"In the school work it will not consider examinations as the be-all and end-all of its effort; it will not cheat the many for the sake of preparing a few for advanced work in a higher school; it will remember that most of the pupils will have only a short time at school and a long time at work, and it will make its instruction fit the needs of the worker no less than the future needs of the scholar; it will try to keep the boy who is not clever in book-studies at school and to educate him through practical activities with tools and in the garden; it will remember that children are educated for life through activities in play, in work at home, in handling tools, in experiences in Nature's Workshop, no less than by learning from books; it will bring the fathers and mothers back to school again by using the daily home interests as the means of education of their children. It will give to our boys and girls in the country an education for life."
But better still, here again is the official voice of that efficient Department in direct recognition of God as the goal of its labors:
Education in the city owes much to the gifts of philanthropy; in the country, as yet, little or nothing. To ask from men of wealth recognition of rural needs is not to pauperize the country; to claim equality of treatment with the city is no more than to demand simple justice. Buildings, equipment, endowment, are lavished upon the city by men who indeed made their fortunes there, but made them by means of sturdy country strength, used, often, in controlling sources of affluence whose origin is in the country. Such men owe the debts of philanthropy to rural rather than to urban need. An instance of a wise and generous gift for better education in the country is found in the Rittenhouse School in Lincoln County, Ontario. Mr. M. F. Rittenhouse having won ample means in lumbering, acknowledged the debt he owed to the old one-roomed stone schoolhouse at Jordan Harbor, where he had received his education, by giving to the neighborhood a well-equipped modern school. Two school districts were united. The philanthropist in the case presented the enlarged district with a graded school equipped for manual training and domestic science, having a school garden and ample grounds furnished with facilities for supervised recreation. The school grounds are four acres in extent. Not yet satisfied with this provision for the neighborhood, the donor went farther. Across the highway from the school was a finely-wooded knoll of five acres. As this could not be secured separately he purchased the farm of which it formed a part. In the grove he had built a hall for community purposes, with large lecture room, library, museum, and all facilities for a social centre. The hall with its five acres of grounds he presented to the school district; the remainder of the farm to the Provincial Department of Agriculture for a demonstration farm for fruit-growing. The highway passing the school he had rebuilt on the finest lines for some two miles, having it boulevarded and provided with bridges of artistic beauty. An impetus has been given to the whole neighborhood. Land in the vicinity has trebled in value. The adjoining school sections have been stimulated to similar activities. Mr. Rittenhouse's action is an example which should call to the front many philanthropists.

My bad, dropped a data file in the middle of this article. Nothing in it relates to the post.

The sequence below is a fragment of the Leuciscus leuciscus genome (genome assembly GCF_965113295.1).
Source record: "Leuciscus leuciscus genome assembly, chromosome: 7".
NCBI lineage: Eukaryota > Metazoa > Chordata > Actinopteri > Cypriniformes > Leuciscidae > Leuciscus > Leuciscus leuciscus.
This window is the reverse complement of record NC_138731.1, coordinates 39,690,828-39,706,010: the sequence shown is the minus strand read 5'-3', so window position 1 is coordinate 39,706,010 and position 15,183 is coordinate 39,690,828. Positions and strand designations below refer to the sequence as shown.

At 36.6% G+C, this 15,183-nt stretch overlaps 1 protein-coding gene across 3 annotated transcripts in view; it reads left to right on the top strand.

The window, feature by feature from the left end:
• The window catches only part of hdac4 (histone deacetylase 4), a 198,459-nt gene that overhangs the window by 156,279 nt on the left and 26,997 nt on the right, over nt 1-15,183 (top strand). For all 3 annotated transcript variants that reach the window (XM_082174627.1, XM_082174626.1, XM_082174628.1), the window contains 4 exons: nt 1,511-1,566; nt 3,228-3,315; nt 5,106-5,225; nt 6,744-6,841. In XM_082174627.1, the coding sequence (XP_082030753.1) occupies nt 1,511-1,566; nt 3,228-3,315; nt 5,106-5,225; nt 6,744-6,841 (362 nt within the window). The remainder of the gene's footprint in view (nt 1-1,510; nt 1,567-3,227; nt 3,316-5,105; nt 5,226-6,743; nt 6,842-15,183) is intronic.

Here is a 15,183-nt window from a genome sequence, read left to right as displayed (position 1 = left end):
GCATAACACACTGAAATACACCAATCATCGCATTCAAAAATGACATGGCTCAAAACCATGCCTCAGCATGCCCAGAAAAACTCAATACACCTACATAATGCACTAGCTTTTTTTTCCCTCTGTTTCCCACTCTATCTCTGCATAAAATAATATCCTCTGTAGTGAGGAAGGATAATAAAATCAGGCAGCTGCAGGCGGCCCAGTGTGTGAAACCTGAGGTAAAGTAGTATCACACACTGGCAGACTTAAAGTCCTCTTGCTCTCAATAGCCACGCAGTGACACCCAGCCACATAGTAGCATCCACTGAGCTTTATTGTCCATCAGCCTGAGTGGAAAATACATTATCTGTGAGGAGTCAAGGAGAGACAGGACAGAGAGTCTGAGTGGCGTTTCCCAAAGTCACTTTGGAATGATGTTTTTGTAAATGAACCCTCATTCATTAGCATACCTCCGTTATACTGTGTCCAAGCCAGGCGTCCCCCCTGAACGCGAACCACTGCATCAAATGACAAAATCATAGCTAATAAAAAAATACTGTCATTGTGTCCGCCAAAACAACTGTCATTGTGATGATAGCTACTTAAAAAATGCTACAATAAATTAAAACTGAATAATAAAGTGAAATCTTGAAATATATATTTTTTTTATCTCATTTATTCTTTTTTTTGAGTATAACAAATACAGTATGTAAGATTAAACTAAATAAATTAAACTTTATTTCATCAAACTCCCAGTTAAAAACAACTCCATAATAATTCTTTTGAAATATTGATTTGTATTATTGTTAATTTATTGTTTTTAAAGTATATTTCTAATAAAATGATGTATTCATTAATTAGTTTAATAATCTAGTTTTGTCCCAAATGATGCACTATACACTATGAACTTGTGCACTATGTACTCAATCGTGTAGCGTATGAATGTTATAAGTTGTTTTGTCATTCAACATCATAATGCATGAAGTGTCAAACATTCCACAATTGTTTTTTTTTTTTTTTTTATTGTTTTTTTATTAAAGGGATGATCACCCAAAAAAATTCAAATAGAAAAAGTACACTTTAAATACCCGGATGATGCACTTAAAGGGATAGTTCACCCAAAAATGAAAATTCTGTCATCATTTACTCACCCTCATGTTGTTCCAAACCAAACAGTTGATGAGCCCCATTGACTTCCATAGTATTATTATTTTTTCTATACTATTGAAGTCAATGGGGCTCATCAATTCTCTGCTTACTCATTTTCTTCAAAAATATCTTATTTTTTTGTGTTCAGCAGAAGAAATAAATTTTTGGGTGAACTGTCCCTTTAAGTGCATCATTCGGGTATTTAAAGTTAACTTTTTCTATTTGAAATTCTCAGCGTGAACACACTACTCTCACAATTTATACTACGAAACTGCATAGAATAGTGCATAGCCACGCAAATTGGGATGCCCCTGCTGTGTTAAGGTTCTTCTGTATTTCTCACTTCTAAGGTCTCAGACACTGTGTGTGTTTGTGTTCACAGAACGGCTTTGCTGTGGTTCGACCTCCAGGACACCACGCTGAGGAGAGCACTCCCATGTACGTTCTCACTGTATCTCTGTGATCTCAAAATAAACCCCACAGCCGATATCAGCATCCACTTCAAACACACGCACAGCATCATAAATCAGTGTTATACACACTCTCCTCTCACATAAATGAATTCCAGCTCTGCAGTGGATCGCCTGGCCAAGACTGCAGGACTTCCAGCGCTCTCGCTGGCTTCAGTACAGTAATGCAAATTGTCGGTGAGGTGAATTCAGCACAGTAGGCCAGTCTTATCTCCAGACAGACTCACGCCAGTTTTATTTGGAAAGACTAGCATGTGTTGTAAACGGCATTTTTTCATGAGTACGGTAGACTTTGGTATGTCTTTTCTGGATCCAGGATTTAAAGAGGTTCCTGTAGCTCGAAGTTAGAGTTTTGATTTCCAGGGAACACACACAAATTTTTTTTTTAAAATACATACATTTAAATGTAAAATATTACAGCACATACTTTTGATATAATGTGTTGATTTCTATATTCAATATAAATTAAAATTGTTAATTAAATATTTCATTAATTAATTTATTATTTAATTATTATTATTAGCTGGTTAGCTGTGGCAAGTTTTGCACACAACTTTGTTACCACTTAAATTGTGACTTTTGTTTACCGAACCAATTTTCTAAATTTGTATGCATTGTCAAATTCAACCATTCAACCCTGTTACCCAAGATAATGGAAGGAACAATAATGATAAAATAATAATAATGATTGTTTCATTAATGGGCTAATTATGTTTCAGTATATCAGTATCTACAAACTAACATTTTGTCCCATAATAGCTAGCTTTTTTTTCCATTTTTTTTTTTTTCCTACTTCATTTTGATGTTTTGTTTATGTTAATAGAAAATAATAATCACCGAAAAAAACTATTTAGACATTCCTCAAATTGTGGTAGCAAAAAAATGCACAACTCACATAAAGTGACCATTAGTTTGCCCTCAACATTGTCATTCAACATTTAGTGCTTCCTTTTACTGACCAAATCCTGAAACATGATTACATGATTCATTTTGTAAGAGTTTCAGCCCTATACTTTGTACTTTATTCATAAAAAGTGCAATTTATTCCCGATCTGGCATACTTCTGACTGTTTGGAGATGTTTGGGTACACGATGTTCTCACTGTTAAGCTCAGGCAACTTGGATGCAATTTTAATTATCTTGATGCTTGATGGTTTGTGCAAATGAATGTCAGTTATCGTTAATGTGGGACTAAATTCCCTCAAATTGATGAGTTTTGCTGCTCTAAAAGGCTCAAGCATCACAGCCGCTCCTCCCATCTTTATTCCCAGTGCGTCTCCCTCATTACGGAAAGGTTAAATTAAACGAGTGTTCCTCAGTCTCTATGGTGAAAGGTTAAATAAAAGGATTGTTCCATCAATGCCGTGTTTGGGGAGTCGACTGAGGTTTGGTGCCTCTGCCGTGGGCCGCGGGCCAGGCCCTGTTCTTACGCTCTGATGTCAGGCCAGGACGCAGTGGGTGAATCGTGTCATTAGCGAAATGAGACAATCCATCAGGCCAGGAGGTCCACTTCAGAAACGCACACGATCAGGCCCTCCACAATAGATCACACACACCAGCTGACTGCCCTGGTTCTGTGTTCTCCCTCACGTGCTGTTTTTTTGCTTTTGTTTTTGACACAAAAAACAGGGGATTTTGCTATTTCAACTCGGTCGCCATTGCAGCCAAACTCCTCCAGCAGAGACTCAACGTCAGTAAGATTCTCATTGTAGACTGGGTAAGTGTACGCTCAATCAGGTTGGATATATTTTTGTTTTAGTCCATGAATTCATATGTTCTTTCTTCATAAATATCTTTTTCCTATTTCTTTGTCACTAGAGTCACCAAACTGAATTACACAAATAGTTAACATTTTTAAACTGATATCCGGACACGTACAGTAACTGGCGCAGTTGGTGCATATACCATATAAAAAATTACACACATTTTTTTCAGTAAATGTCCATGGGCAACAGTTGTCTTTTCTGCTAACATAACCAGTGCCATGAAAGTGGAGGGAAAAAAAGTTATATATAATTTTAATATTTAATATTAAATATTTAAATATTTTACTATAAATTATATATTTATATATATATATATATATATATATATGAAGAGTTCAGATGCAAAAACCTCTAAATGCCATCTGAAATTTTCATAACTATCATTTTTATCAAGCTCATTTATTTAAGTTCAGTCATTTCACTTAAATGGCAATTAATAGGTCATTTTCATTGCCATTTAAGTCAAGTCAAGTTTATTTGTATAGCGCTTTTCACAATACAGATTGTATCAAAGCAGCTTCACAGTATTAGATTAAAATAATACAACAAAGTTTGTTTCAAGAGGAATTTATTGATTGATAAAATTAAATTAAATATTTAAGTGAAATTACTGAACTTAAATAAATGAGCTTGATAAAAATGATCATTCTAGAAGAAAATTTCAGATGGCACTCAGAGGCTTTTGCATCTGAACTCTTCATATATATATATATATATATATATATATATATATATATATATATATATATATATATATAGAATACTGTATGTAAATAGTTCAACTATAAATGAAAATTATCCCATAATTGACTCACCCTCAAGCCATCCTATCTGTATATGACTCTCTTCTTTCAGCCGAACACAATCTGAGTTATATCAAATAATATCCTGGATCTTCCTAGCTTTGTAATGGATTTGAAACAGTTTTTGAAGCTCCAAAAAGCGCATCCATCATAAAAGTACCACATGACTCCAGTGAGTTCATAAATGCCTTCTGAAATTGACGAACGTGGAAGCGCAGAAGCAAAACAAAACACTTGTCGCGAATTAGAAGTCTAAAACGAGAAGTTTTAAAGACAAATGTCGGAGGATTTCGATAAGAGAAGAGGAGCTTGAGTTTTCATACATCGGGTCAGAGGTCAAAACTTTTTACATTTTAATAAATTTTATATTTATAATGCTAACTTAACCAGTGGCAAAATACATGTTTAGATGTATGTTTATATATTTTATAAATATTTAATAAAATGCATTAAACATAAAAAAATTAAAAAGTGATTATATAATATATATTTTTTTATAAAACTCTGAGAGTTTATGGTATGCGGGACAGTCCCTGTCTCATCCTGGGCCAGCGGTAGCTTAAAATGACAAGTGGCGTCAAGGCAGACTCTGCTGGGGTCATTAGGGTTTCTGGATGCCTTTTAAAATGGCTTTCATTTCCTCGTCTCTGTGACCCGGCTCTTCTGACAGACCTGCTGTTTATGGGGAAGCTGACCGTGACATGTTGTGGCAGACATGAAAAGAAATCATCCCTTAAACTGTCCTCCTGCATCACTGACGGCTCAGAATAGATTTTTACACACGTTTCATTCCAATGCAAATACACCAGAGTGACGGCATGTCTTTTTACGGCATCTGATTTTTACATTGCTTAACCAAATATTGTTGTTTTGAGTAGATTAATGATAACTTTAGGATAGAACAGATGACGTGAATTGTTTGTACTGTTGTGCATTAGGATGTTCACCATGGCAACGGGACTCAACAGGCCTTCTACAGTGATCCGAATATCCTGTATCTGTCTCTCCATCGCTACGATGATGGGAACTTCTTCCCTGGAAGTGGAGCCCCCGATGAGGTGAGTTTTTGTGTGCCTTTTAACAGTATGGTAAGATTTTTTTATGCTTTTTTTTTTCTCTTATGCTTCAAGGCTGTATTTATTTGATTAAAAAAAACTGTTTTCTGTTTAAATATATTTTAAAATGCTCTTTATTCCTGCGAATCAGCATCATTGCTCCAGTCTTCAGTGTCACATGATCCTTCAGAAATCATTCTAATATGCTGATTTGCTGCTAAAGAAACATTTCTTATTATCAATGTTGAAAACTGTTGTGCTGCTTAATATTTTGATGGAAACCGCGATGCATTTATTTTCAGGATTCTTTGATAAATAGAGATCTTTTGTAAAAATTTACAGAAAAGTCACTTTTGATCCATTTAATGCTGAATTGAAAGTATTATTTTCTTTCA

The church should avail herself in the country of an interdenominational agency which has been found of great service in the city—the Young Men's Christian Association. Had it not been for this institution social need in the city—so far as the church's ministry thereto is concerned—would have been as scantily supplied as in the country. The average city church does nothing more for those beyond its membership, and scarcely more for those within, than does the country congregation, in all that pertains to the physical and recreational, and the social life. The Association, however, has done a magnificent work for young manhood through its gymnasiums, its athletic clubs, its recreation-rooms, its social parlors, and its classrooms. It has not only rendered direct service but has stimulated other agencies to greater activity, and has leavened all athletic and recreational life with a nobler spirit. All that the city has received through the Association the country requires and deserves. We have already three County Associations in Ontario—in Bruce, Huron and Lambton. Fourfold activities are carried on, physical, social, educational, and religious. The finest achievement of the Association is in developing leadership. The secretary is the pastor's strongest reinforcement. The Young Women's Christian Association offers itself as a similar agency among girls and young women. That organization lately approached the Federal Council of the Churches in the United States with this request: "The Young Women's Christian Association, in its newly developed rural work, has been grateful to recognize its entire allegiance to the church, from which it draws its inspiration, and whose work it constantly seeks to advance. . . . We should be especially glad, therefore, if the Federal Council could make it plain to the churches that the Young Women's Christian Association is an arm of the church, and that it stands ready to do work for them whenever they need help in specialized work for the women in a community."